As published by the Daily News Journal, February 24, 2013
Rutherford County is honeycombed by 129 documented caves. The best known and most spectacular is the Snail Shell Cave system with seven known entrances and over 12 miles of charted passages near Rockvale. The most fabled and neglected is the so-called Black Cat Cave, which lies under the Lebanon Pike west of the York VA Medical Center campus.
Every cave has its stories. Several Rutherford caves served as places of refuge and concealment for Confederate forces during the Civil War. Local caves also served to conceal the production and inventories of a number of moonshine entrepreneurs during the 20th century. Refuge and concealment are common themes.
C.C. Henderson, retired publisher of the News-Banner, forerunner of The Daily News Journal, wrote in 1927 about “many caves” in Rutherford that were used as “places of refuge and concealment” by “runaways… in ante-bellum times, when the institution of slavery existed.”
“The darky would make his escape from bondage and take up his abode in one of these cavities,” described Henderson. “There he would be secretly visited by his relatives and friends and given food. In the event his whereabouts were not known his situation would become rather desperate, as he was forced to make forays in the neighborhood at the dead hours of the night, which greatly increased his chances of being captured and returned to his master.”
One such cave, according to Henderson, was near the Manchester Pike, several miles south of Murfreesboro. “It was ideally situated, being located in a dense forest of cedars and undergrowth … this was one of the favorite refuges. The cave was a place to be avoided … on account of the legend to the effect that a runaway had taken up his habitation therein and been burned to death, or suffocated by the smoke, when the whites tried to catch him.”
That particular runaway, explained Henderson, was said to possess “voodoo” powers. “He was said to have … the power of physically appearing or disappearing at will. Many … believed implicitly in these reports and therefore regarded this cave as being ‘hanted’ by the ‘speret’ of the sorcerer.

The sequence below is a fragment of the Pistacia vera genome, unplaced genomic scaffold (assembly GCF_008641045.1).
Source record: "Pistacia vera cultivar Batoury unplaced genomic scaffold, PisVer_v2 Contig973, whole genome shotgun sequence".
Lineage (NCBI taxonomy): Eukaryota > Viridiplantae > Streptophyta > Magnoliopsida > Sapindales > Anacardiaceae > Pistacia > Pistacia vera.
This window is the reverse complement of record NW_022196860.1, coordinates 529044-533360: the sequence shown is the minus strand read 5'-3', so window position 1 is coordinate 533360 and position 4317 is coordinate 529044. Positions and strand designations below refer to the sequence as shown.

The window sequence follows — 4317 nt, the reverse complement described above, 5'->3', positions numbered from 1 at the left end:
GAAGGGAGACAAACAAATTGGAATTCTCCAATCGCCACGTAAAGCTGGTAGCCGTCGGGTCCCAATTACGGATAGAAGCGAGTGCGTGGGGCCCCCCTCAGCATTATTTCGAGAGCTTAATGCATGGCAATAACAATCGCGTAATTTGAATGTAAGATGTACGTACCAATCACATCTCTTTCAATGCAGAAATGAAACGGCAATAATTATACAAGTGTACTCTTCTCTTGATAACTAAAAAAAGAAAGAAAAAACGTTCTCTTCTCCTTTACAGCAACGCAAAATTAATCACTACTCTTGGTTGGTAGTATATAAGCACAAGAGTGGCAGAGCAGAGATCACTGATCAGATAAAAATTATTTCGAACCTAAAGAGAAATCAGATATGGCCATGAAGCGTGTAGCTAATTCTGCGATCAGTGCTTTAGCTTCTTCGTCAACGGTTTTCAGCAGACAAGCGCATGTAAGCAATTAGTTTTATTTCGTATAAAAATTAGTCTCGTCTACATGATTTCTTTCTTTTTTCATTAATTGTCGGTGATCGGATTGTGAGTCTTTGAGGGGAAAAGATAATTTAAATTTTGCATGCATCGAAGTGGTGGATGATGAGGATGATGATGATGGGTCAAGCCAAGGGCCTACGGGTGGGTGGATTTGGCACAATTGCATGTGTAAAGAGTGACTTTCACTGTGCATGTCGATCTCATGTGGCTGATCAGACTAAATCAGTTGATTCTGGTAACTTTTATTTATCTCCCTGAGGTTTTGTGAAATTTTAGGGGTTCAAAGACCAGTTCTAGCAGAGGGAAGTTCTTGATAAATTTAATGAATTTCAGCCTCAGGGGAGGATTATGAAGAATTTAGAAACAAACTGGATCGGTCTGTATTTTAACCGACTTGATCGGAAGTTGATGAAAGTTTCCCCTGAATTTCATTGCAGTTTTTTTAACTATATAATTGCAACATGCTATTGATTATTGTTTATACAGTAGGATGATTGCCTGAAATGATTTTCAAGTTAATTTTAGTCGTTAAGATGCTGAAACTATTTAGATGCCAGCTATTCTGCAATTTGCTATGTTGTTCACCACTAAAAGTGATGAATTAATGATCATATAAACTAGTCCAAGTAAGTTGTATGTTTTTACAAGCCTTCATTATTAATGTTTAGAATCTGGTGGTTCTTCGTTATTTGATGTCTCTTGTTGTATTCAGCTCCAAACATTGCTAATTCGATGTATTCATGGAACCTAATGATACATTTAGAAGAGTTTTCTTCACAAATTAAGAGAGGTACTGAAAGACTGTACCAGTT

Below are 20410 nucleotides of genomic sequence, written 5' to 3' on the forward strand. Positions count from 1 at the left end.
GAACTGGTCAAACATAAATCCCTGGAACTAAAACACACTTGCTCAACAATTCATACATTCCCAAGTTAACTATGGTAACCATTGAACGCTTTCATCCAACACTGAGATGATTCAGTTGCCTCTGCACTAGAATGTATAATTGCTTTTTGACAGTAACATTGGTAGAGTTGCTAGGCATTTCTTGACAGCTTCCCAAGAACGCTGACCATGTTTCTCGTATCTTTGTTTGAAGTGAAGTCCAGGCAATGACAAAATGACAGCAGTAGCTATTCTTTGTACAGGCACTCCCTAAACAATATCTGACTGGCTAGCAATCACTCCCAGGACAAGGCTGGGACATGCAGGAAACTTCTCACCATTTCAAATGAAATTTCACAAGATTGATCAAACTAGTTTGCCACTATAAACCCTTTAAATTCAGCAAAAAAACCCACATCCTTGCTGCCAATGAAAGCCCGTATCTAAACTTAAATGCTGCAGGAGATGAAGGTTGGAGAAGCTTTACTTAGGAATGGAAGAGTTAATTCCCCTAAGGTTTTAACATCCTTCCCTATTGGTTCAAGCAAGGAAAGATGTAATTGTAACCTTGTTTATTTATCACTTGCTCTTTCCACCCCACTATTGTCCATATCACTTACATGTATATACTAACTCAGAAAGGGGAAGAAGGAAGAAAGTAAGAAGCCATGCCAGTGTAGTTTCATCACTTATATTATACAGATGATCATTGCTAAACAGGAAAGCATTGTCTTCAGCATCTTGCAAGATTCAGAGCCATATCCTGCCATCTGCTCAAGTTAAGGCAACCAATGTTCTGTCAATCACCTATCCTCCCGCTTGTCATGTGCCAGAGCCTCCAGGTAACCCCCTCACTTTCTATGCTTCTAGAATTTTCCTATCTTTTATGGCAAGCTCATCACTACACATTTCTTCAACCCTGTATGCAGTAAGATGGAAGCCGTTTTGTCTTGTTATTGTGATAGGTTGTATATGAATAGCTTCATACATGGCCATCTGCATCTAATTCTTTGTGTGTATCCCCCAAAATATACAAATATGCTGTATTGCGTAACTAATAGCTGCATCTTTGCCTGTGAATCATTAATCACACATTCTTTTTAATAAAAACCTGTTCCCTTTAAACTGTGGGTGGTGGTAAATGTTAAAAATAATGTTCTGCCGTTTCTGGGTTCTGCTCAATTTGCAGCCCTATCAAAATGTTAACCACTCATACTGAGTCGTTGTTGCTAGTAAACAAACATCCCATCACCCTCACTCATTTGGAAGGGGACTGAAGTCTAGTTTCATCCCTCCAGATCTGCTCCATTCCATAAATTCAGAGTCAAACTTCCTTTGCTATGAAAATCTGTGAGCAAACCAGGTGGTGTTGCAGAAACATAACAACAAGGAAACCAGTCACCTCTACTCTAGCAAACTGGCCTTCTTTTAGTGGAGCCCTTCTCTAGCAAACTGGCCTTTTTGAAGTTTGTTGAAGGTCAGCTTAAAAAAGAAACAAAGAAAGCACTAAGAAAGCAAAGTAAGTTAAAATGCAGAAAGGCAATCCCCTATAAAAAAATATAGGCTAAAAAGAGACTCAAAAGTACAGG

“Whether there was any foundation for the legend is not a question now raised, but it is a fact that many years after the war some curious young men explored the cave, traversing a distance of several hundred yards and found the perfect skeleton of a man therein, surrounded by a lot of voodoo paraphernalia. On making the gruesome discovery the young men hastily left the place … (for) fear of noxious gases.”
The haunted cave identified by Henderson was likely Broyles Cave in Broyles Hollow just north of Beechgrove, but could also have been Mason Cave or one of several others in the same area.
Rainbow Cave (aka Black Cat Cave)
The John Thomas Sullivan farm straddled the Lebanon Pike just a bit north of the old Compton Road crossing. The family home, where at least three generations had lived by the 1930s, was on the east side of the Pike. In front of the house, near the roadway, was a long bluff of exposed limestone. Beneath the rock overhang, facing the highway, was a cave entrance.
“It was the Rainbow Cave,” remembers Marian Sullivan Webb, granddaughter of the farm owner. “Someone had painted a rainbow on the bluff face.” Whether the name predated the painting or was prompted by the art is unclear. In the 1920s, according to local lore, Sullivan walled in the mouth of the cave like a storefront with three doors and eight to ten windows. The front interior of the cave was divided into three rooms.
Webb remembers that inside the cave there was a dance floor, a “big” fireplace, a small dining room and a kitchen. The Sullivan children were not permitted in the cave, and Webb remembers stories of the cave at some earlier time being a place for “drinking, gambling and risqué women.”
In the 1930s, after the repeal of Prohibition, Sullivan leased the cave to Mrs. Pauline Lannom Neely. “She put hardwood on the dance floor and covered the walls with cedar planks. On Saturday nights they held square dances in the cave,” recalls Webb.